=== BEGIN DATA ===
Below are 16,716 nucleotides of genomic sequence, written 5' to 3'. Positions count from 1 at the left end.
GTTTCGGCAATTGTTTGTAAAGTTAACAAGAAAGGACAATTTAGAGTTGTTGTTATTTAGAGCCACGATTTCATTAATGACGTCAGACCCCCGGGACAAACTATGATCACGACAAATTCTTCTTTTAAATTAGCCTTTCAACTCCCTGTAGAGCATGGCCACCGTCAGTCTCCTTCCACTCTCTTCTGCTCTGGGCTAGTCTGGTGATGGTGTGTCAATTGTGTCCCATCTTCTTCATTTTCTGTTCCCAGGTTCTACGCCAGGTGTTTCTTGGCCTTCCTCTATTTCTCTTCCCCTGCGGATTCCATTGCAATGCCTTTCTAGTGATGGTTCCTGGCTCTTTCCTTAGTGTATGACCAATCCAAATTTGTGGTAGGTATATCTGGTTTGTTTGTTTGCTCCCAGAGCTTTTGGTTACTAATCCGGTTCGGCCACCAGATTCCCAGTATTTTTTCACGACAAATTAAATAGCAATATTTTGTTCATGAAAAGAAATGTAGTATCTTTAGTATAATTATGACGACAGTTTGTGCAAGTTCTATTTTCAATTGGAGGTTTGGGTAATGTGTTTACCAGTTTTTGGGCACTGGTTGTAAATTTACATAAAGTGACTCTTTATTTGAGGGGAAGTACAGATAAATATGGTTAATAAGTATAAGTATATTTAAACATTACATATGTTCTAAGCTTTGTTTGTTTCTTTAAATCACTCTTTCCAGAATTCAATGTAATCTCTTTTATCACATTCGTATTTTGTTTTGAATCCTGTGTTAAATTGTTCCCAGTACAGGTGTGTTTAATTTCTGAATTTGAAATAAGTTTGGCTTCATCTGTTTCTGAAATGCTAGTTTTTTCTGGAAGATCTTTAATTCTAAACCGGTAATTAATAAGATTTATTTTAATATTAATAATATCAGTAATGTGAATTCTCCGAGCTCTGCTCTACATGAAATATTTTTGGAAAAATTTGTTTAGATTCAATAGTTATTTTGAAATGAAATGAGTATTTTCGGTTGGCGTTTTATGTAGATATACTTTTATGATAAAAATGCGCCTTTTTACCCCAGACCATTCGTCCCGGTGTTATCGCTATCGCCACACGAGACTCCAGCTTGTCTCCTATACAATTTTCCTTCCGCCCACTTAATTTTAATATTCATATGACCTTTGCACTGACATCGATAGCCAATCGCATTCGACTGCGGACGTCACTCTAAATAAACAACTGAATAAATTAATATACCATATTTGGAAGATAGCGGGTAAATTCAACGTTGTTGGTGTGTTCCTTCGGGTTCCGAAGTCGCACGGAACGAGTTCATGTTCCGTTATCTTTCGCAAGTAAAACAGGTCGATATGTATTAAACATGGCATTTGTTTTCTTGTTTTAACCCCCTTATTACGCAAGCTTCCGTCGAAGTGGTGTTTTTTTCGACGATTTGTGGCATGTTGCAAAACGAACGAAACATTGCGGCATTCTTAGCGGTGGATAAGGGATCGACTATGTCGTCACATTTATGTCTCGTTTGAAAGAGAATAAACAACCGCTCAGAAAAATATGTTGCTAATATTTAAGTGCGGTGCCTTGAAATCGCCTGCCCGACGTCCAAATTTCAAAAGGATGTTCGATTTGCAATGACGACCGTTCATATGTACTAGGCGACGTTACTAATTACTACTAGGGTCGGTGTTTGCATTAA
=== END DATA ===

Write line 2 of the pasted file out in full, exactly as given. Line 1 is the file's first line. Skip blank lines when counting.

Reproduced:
GTTTCGGCAATTGTTTGTAAAGTTAACAAGAAAGGACAATTTAGAGTTGTTGTTATTTAGAGCCACGATTTCATTAATGACGTCAGACCCCCGGGACAAACTATGATCACGACAAATTCTTCTTTTAAATTAGCCTTTCAACTCCCTGTAGAGCATGGCCACCGTCAGTCTCCTTCCACTCTCTTCTGCTCTGGGCTAGTCTGGTGATGGTGTGTCAATTGTGTCCCATCTTCTTCATTTTCTGTTCCCAGGTTCTACGCCAGGTGTTTCTTGGCCTTCCTCTATTTCTCTTCCCCTGCGGATTCCATTGCAATGCCTTTCTAGTGATGGTTCCTGGCTCTTTCCTTAGTGTATGACCAATCCAAATTTGTGGTAGGTATATCTGGTTTGTTTGTTTGCTCCCAGAGCTTTTGGTTACTAATCCGGTTCGGCCACCAGATTCCCAGTATTTTTTCACGACAAATTAAATAGCAATATTTTGTTCATGAAAAGAAATGTAGTATCTTTAGTATAATTATGACGACAGTTTGTGCAAGTTCTATTTTCAATTGGAGGTTTGGGTAATGTGTTTACCAGTTTTTGGGCACTGGTTGTAAATTTACATAAAGTGACTCTTTATTTGAGGGGAAGTACAGATAAATATGGTTAATAAGTATAAGTATATTTAAACATTACATATGTTCTAAGCTTTGTTTGTTTCTTTAAATCACTCTTTCCAGAATTCAATGTAATCTCTTTTATCACATTCGTATTTTGTTTTGAATCCTGTGTTAAATTGTTCCCAGTACAGGTGTGTTTAATTTCTGAATTTGAAATAAGTTTGGCTTCATCTGTTTCTGAAATGCTAGTTTTTTCTGGAAGATCTTTAATTCTAAACCGGTAATTAATAAGATTTATTTTAATATTAATAATATCAGTAATGTGAATTCTCCGAGCTCTGCTCTACATGAAATATTTTTGGAAAAATTTGTTTAGATTCAATAGTTATTTTGAAATGAAATGAGTATTTTCGGTTGGCGTTTTATGTAGATATACTTTTATGATAAAAATGCGCCTTTTTACCCCAGACCATTCGTCCCGGTGTTATCGCTATCGCCACACGAGACTCCAGCTTGTCTCCTATACAATTTTCCTTCCGCCCACTTAATTTTAATATTCATATGACCTTTGCACTGACATCGATAGCCAATCGCATTCGACTGCGGACGTCACTCTAAATAAACAACTGAATAAATTAATATACCATATTTGGAAGATAGCGGGTAAATTCAACGTTGTTGGTGTGTTCCTTCGGGTTCCGAAGTCGCACGGAACGAGTTCATGTTCCGTTATCTTTCGCAAGTAAAACAGGTCGATATGTATTAAACATGGCATTTGTTTTCTTGTTTTAACCCCCTTATTACGCAAGCTTCCGTCGAAGTGGTGTTTTTTTCGACGATTTGTGGCATGTTGCAAAACGAACGAAACATTGCGGCATTCTTAGCGGTGGATAAGGGATCGACTATGTCGTCACATTTATGTCTCGTTTGAAAGAGAATAAACAACCGCTCAGAAAAATATGTTGCTAATATTTAAGTGCGGTGCCTTGAAATCGCCTGCCCGACGTCCAAATTTCAAAAGGATGTTCGATTTGCAATGACGACCGTTCATATGTACTAGGCGACGTTACTAATTACTACTAGGGTCGGTGTTTGCATTAA